Who knew there were so many Chinatowns around the world?, each with their own vibrant feel, but distinct features and different quirky flavor, infused by the city around it. The bustling atmosphere and top-notch food on offer make Chinatowns worth a visit at any time of year. Pork dumplings? Braised noodles, sticky rice and mango, Szechuan chicken? get your chopsticks ready and go visit one of the 9 Best Chinatowns In The World.
Located on the eastern side of downtown Vancouver, the bustling district is North America’s third-largest Chinatown by population, after those in San Francisco and New York. Its roots trace to the late 1800s, when early Chinese immigrants, who arrived to work on B.C.’s railroads and in the mines, were settled in a ghetto on the edge of the city. With time, the neighborhood grew into a proud center of Chinese culture, home to traditional restaurants, markets, temples and gardens, as well as a booming business district. Today, Chinatown reflects this rich heritage but is also in the midst of a renaissance, with trendy bars and restaurants reclaiming historic spaces. Source: tourismvancouver
London, United Kingdom
London’s Chinatown has been located in numerous areas since Chinese immigrants to the city settled in the 18th century. Originally it was in the Limehouse area of London’s East End, but since the 1950’s the best of Chinese food and culture has been found in the West End. Today it is firmly established in and around the cosmopolitan Soho district. There are currently 78 restaurants, 53 shops and 12 bars and pubs in Chinatown.
Chinatown is a distinctive and well known area of Melbourne which dates back to the gold rush days of the 1850s. Chinatown Melbourne is the longest continuous Chinese settlement in the western world. Chinatown’s essential character and main focus is along Little Bourke Street with alleys that link the area to Bourke Street and Lonsdale Street. Aside from food, there are also several cool bars. Source: chinatownmelbourne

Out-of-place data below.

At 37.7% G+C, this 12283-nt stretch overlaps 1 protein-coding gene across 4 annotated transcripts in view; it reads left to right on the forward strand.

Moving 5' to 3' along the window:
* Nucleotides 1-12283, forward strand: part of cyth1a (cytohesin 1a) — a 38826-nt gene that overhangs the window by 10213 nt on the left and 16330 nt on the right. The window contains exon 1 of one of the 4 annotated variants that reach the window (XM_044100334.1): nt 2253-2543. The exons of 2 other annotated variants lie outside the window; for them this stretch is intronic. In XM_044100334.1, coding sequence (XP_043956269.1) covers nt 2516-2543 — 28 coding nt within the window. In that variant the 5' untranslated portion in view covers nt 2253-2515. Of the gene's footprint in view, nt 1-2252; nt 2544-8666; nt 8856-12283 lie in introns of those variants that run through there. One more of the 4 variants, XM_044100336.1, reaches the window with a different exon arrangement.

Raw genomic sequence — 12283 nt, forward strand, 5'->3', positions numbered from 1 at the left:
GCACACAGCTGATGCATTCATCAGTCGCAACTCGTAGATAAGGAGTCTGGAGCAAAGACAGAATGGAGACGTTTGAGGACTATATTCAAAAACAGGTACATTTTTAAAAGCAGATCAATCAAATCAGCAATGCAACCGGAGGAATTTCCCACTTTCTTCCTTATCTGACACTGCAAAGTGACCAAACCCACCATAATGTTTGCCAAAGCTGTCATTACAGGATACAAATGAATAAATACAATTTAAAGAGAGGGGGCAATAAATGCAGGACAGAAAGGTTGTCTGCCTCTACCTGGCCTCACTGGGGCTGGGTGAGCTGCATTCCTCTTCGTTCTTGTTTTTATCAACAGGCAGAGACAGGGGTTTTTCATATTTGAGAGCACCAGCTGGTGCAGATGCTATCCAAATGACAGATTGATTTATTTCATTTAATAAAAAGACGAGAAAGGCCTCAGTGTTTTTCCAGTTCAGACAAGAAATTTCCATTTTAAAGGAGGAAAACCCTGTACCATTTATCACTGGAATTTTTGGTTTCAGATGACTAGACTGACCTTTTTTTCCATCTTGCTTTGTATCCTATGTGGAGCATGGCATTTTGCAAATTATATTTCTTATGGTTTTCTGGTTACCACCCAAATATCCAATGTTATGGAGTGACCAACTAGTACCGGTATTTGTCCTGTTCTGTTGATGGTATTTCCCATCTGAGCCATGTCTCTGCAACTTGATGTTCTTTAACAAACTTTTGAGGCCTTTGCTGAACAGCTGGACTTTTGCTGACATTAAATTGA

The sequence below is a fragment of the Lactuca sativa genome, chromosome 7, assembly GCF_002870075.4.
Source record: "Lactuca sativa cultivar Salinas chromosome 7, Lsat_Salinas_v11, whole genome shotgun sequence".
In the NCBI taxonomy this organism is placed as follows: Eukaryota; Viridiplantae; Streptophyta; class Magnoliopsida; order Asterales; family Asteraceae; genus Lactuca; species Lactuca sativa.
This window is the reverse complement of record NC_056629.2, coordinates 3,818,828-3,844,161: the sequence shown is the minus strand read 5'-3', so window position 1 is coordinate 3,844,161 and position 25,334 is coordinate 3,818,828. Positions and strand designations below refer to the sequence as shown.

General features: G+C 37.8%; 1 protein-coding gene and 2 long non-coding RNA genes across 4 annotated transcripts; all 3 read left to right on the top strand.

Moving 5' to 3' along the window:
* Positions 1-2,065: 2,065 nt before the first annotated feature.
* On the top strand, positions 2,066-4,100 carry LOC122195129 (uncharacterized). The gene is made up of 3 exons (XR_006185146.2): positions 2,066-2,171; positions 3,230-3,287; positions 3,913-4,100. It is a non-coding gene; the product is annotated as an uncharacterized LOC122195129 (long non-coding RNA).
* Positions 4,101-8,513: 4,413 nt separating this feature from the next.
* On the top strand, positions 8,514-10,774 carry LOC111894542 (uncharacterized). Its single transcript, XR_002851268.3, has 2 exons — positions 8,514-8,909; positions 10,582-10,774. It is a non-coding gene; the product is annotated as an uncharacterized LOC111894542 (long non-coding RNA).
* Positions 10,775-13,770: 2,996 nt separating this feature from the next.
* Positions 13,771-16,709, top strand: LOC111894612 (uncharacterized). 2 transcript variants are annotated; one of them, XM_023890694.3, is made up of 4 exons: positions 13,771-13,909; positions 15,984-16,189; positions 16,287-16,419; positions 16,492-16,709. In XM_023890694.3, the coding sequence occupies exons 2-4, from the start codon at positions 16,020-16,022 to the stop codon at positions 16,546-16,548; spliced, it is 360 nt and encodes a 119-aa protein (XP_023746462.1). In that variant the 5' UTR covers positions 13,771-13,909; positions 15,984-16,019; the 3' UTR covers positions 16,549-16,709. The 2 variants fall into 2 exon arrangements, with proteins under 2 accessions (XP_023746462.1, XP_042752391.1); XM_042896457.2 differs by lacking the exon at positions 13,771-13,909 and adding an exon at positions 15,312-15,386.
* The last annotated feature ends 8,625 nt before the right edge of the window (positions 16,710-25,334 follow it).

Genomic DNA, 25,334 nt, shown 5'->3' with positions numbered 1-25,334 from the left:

Come and discover the sophisticated flavors of Bangkok’s 200 years old community that is rich with Thai-Chinese tradition & delicious food. It is one of the city’s best locations for walking, due to its narrow lanes, lack of traffic, and charming old shophouses and active street side community. Bangkok Chinatown’s is packed with market stalls, street-side restaurants and a dense concentration of gold shops.
Yokohama Chinatown (Yokohama Chukagai) is Japan’s largest chinatown. Yokohama Chinatown quickly developed, after the port of Yokohama had been one of the first Japanese ports to be opened to foreign trade in 1859. It became the residence of the many Chinese traders who settled down in the city. Today, a large number of Chinese stores and restaurants can be found in the narrow and colorful streets of Chinatown, while the number of actual residents has been decreasing. Four colorful gates stand at the entrances to Chinatown, and five more gates can be found within. Popular favorites include steamed buns (manju), ramen noodles and a wide array of other Chinese dishes, many of which have been Japanized to a certain degree. Source: japan-guide
Paris has 2 Chinatowns or “Quartier Chinois” as the French call them; one of the Chinatowns is in 13 arrondissement and another in Belleville, 20 arrondissement. The 13th arrondissement, on the left bank, really took off in the late 1970’s and early 1980’s with the arrival of the “boat people” from Vietnam. Now, there are over 150 restaurants in this southeastern part of Paris. The neighborhood’s center is the place d’Italie, and its borders are the avenue d’Ivry, avenue de Choisy and boulevard Masséna. The only day to avoid Chinatown is Monday, when nothing much happens and most of it is closed. In the mid 1980’s, another Chinatown sprouted in another part of Paris: Belleville, in the northeastern section of the city. Belleville, which was the home of Edith Piaf and Maurice Chevalier, has been for the longest time the neighborhood where new immigrants would settle. You can still find Jewish tailors and Armenian shoemakers; more recently, Arabs and Africans moved in. In the summer, rue Rebeval feels like Cholon, the Chinese open air market in Saigon. Source: rendezvousfrance
Singapore City, Singapore
Chinatown in Singapore comprises five districts: Telok Ayer, Bukit Pasoh, Tanjong Pagar, Kreta Ayer and Ann Siang Hill. It gives you a nice mixture of beautifully preserved heritage shophouses, shop for souvenirs amongst the street stalls, tiny boutiques and many temples dedicated to Singapore’s different religious groups.
New York City, USA
With one of the densest populations of Chinese immigrants in the western hemisphere, Manhattan’s Chinatown is a true New York story, the American Dream in action. It is located on the lower east side of Manhattan and consists of two square miles of shops, homes, restaurants, and much more for the Chinese community. Chinatown boasts literally hundreds of restaurants, some of them only big enough for just a few tables.
San Francisco, USA
San Francisco Chinatown is the largest Chinatown outside of Asia as well as the oldest Chinatown in North America. Home to about 15,000 Chinese, San Francisco Chinatown is a protected historic district where Chinese-style architecture prevails while still preserving the inexpensive housing and hundreds of small ethnic shops, restaurants & stores used by residents. It offers wonderful shopping, delicious restaurants, festive events, and authentic cultural landmarks.